Rewritten from material that I originally posted 8/9/13 on another forum.
Blurb: The TARDIS lands in the city of Tromesis on Earth – but it’s a world far from the one that the Doctor, Jamie and Zoe recognize.
The buildings are ruined, the streets deserted. And against the devastation they see a ghostly mirror image of another place – the city as it was before disaster hit.
People vanish here, and huge metal birds attack from the sky.
Can the Doctor find the future, in a place that doesn’t have one?
Format: Limited-cast audio drama, a Companion Chronicle from the point-of-view of Jamie McCrimmon. Published by Big Finish Productions and released May of 2013.
Setting: Earth: Tromesis, Switzerland sometime far enough in the future that Earth has gone back down to 21st century levels of technology and is cut off from the wider galactic culture. No context is given for when and why Jamie narrates this story.
Continuity: This story takes place between The Space Pirates and the War Games. Although the exact chronological placement is not given by the story, it is definitely a later story for Jamie and fits in with the development that he's given in the Jigsaw War and The Glorious Revolution. A story where Jamie's actions saves the day seems like a nice coda to occur just before The War Games. Jamie remembers seeing the Earth from the moon (see The Moonbase). Zoe talks about the Wheel's W-3 laser (see The Wheel in Space).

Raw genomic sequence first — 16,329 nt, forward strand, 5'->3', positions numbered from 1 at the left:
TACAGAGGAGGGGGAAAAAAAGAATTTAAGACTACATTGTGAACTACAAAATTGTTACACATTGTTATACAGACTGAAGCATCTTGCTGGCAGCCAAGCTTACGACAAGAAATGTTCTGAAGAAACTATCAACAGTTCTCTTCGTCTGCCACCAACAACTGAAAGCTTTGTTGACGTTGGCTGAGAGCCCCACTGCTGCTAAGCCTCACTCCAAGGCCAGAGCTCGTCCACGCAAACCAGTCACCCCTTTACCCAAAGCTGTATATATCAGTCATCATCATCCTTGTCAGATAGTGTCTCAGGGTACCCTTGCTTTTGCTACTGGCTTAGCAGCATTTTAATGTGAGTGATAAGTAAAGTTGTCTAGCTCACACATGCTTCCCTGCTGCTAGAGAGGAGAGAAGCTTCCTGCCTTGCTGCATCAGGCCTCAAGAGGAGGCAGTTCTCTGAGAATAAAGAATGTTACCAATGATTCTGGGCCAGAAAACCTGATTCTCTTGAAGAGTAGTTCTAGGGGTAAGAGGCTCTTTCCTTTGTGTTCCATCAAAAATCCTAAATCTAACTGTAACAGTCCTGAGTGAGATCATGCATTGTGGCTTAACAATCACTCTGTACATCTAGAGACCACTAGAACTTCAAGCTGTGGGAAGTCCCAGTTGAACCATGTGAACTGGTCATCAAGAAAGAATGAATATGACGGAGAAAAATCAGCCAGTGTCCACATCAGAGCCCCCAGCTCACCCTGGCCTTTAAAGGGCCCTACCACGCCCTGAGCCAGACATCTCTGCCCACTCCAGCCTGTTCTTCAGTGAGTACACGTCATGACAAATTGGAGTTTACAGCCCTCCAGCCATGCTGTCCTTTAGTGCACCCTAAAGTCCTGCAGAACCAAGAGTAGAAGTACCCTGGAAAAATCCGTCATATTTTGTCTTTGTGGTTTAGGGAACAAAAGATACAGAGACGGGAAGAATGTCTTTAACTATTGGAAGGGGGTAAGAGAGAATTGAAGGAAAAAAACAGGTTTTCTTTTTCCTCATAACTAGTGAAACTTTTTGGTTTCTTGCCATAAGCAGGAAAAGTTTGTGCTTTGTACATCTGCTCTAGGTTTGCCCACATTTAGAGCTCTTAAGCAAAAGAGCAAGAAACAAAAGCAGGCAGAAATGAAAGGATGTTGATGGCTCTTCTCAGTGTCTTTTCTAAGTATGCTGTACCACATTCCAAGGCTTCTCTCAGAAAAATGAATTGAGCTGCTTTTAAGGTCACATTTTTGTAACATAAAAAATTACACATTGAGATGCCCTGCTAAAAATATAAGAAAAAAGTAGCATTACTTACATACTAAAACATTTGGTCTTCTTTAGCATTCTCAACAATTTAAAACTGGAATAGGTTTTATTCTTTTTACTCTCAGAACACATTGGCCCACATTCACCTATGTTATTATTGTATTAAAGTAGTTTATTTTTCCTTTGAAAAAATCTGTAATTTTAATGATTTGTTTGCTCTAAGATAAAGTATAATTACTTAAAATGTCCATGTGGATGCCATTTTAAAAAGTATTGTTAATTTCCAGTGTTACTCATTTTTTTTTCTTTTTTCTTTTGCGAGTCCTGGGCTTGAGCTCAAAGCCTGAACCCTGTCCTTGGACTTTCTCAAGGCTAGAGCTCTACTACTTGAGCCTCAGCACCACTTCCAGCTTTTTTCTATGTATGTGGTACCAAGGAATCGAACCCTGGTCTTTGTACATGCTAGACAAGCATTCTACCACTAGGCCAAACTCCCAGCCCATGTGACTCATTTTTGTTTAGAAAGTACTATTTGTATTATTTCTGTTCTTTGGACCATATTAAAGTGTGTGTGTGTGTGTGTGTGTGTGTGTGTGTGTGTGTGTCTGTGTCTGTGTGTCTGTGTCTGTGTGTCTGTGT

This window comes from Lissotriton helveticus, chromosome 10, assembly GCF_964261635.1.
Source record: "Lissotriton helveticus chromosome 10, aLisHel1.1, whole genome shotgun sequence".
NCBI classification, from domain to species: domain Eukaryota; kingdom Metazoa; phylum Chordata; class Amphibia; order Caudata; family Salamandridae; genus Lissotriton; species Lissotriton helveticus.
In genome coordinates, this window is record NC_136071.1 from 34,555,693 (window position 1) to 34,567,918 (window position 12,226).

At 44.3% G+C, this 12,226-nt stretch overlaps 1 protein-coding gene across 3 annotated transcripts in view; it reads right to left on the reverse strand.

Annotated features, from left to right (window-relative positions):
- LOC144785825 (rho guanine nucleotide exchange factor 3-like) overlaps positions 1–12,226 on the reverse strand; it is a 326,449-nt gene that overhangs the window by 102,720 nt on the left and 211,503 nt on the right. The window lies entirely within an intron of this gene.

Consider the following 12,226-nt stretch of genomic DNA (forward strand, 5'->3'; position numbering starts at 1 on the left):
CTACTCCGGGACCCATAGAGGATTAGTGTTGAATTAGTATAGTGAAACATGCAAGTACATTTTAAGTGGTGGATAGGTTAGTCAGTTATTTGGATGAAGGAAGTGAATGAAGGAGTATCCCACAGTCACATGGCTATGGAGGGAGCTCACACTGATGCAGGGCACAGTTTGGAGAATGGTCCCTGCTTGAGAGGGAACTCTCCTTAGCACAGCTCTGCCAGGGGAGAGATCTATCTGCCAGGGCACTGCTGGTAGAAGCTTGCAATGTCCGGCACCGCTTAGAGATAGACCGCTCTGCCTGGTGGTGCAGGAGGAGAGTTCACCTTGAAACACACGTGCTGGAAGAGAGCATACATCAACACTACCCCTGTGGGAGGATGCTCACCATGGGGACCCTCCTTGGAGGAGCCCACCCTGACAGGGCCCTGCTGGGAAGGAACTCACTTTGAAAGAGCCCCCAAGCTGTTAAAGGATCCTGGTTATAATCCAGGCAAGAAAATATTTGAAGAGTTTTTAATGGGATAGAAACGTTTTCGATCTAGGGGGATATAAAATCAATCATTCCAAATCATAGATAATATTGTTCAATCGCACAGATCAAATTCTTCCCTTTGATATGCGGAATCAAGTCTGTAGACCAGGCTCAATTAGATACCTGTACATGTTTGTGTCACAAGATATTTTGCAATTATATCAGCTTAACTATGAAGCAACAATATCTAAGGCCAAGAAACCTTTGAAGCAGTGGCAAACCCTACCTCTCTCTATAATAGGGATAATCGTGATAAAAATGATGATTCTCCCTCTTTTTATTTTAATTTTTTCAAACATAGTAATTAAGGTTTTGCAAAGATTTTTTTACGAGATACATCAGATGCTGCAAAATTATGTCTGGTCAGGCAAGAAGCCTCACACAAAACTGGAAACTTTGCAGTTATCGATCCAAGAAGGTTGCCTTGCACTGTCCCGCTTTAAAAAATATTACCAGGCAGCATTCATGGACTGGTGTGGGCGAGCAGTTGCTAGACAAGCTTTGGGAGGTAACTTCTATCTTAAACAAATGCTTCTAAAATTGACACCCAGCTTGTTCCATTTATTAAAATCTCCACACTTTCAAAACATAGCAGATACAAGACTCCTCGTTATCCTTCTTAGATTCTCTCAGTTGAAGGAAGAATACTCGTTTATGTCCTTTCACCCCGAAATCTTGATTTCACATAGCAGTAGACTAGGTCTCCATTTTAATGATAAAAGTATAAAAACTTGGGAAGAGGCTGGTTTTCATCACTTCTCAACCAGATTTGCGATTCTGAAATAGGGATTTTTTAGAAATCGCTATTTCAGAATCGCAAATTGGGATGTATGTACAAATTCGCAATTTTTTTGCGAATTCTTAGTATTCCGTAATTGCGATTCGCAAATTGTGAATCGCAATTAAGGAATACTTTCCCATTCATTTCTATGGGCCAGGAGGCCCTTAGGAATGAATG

Canonicity Quotient: As far as I can tell, nothing in this story breaks with established continuity. 1.00
Discussion: The Apocalypse Mirror was one of the last few 2nd Doctor Companion Chronicles that I listened to. After being very impressed both with Fraser Hines and with the direction that some of the audios took (I'm looking at you, Jigsaw War) and being fascinated by the trailer for this story I was very eager to hear what it would offer.
As always, I think that special praise must be given for Fraser's performance as the 2nd Doctor. The inflections that he puts into the voice are just about perfect now that he's had years to hone his performance. Wendy Padbury also does a wonderful job as Zoe again. While she isn't as pitch perfect for her younger self as Anneke Willis she still does a passable job at sounding younger again and its a joy listening to her being the young, perky computer that she was in the 60's. I also really liked that Eddie Robson "gets it" and had her being a bit put off by technology ahead of her time. Most writers seem to think that a genius would be able to pick up any technology and instantly work it but even if you took a genius like Thomas Jefferson and placed him in our time you'd have to take time to explain the concepts and functions of our technology before he could work it. He might pick it up quickly but not instantly. It was nice to have that nod which made the story feel a lot more "real". The other thing that I really liked was the Doctor playing hacky-sack and having him make a mistake cause a fault in the TARDIS that causes them to land where they land. It's a very humorous scene that I can actually see playing out on the show.